- Use massage, stretching and movement to help clients improve their health, posture or to relieve pain
- You'll need good levels of strength and physical fitness
- You'll normally be self-employed so your income and hours will depend on how many clients you have
As an osteopath, you'll help your client by making sure their muscles, bones, ligaments, nerves and joints work well together.
- Asking clients about their health and medical history
- Examining their posture and gait
- Paying particular attention to their muscles, bones and joints
- Using X-rays and other methods to help with your diagnosis
- Planning a course of treatment
- Using gentle, hands-on techniques like joint mobilisation and massage
- Advising clients about diet and lifestyle
- Giving clients exercises to do at home
If self-employed, your income and hours will depend on the number of clients you have. You may need to work some evenings and weekends to fit in with your clients' needs. You may work from your own home, from an alternative therapy clinic, sports clinic, health centre or hospital.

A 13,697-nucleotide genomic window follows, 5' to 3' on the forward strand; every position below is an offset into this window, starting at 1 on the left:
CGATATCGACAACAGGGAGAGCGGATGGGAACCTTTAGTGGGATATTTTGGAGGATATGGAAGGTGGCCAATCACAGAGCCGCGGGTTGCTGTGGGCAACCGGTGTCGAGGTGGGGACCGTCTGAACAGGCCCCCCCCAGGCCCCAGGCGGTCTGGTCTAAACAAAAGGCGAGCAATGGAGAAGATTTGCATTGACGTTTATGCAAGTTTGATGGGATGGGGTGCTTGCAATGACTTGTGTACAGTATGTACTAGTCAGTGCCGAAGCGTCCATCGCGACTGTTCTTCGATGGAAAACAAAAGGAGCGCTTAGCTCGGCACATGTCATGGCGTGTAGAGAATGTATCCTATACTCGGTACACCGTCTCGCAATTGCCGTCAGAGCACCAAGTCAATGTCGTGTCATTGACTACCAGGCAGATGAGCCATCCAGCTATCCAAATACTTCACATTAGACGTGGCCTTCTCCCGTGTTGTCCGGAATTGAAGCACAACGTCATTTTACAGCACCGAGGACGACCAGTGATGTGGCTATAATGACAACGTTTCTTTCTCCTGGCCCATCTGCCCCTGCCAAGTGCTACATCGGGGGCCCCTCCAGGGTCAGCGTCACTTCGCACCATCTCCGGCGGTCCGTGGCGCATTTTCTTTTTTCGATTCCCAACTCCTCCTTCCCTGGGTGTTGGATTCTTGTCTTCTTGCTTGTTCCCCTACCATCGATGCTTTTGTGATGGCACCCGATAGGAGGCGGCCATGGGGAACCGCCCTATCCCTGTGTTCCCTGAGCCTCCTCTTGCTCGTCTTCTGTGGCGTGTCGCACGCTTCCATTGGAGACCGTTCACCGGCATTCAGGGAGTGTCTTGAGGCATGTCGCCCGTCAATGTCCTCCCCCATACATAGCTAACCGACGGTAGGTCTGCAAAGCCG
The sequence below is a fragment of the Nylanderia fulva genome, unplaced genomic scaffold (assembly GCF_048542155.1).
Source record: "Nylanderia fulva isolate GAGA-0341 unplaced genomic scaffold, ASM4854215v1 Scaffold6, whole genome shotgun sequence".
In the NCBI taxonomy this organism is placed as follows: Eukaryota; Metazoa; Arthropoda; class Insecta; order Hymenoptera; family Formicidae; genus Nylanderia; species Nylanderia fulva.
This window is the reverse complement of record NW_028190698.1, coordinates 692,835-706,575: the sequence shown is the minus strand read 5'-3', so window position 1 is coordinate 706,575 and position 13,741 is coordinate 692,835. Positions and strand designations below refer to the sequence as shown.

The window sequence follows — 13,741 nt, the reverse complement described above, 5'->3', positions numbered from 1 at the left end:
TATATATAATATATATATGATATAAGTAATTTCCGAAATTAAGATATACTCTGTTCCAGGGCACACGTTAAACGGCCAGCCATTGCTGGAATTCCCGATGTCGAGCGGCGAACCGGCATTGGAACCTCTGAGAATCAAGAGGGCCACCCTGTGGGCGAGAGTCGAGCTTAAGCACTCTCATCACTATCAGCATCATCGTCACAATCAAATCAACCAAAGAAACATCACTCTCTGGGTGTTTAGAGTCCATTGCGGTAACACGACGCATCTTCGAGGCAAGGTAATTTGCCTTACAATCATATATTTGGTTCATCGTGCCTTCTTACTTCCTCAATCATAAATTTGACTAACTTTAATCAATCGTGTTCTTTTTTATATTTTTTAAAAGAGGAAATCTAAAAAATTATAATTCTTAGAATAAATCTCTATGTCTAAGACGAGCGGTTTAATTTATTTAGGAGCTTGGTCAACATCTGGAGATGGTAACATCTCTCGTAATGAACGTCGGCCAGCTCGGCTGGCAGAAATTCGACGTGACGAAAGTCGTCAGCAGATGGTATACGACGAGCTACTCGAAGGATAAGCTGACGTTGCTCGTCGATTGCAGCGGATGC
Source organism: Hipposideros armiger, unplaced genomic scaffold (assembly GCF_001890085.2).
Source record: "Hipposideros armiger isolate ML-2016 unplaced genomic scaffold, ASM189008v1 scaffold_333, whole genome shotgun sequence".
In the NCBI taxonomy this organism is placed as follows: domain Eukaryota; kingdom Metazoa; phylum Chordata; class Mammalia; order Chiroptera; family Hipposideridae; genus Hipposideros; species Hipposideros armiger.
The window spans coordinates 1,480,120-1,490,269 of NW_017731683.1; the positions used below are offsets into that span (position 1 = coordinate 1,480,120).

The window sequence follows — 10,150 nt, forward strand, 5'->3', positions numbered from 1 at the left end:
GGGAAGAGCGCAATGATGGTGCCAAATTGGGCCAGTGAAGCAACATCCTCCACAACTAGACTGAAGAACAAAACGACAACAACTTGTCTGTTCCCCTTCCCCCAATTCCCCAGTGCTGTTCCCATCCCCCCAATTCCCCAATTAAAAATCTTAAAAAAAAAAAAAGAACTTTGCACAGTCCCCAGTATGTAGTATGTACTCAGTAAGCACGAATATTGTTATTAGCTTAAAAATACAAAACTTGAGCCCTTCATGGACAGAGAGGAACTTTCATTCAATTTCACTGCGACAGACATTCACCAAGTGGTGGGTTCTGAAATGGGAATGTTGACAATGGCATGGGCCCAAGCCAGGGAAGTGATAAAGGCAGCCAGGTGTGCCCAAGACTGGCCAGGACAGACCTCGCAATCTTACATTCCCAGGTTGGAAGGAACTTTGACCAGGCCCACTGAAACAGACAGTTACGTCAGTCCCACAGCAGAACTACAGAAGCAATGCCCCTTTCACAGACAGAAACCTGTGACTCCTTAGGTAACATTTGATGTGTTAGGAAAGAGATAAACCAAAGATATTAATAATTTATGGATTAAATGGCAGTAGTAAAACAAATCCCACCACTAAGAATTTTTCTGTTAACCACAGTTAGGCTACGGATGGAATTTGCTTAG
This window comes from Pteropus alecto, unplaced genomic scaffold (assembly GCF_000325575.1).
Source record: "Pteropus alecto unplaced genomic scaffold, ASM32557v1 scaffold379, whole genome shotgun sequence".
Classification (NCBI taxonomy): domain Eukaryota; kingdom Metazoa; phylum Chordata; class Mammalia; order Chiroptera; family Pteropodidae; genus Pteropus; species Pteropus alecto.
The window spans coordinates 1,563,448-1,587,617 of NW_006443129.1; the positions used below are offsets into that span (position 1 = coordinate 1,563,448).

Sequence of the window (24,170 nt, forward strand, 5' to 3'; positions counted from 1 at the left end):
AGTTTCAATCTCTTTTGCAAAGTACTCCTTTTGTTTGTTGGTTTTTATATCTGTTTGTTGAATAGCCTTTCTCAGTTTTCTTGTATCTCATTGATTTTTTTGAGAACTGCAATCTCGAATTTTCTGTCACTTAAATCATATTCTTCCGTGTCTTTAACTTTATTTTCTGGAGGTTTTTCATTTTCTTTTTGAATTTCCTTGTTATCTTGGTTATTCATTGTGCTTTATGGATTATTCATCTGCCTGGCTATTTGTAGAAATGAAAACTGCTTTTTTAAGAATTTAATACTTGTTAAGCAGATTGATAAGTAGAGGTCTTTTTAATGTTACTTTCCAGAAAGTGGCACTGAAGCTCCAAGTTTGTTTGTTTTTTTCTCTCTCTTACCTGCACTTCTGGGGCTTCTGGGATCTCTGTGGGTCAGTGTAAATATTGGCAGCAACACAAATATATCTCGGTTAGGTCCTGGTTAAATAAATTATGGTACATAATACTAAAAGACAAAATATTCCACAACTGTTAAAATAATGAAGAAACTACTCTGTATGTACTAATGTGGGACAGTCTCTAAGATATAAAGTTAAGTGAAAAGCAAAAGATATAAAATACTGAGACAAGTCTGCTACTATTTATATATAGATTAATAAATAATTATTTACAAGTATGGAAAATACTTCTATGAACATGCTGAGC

You'll work with a variety of clients, including older people with arthritis, adults with lower back pain, people recovering from a sports injury, and women going through posture changes caused by pregnancy.
To be an osteopath, you'll need sensitivity and understanding, to enjoy working with other people, customer service skills, patience in stressful situations, analytical thinking skills, counselling skills, flexibility and openness to change, and knowledge of psychology.
You'll then usually need a degree or master's degree approved by the General Osteopathic Council, which are full time for 4 years, or part-time for 5 years.
Paid or voluntary experience with an osteopath would be useful before applying.
You must be registered with the General Osteopathic Council to become an osteopath.
If you're already medically qualified, for example as a doctor or physiotherapist, you may be able to take a shorter postgraduate course.
You'll also need liability insurance and clearance from the Disclosure and Barring Service (DBS).
With experience you could set up your own osteopathy practice. You could take further training and move into an academic career teaching osteopathy students. You could also move into osteopathic research.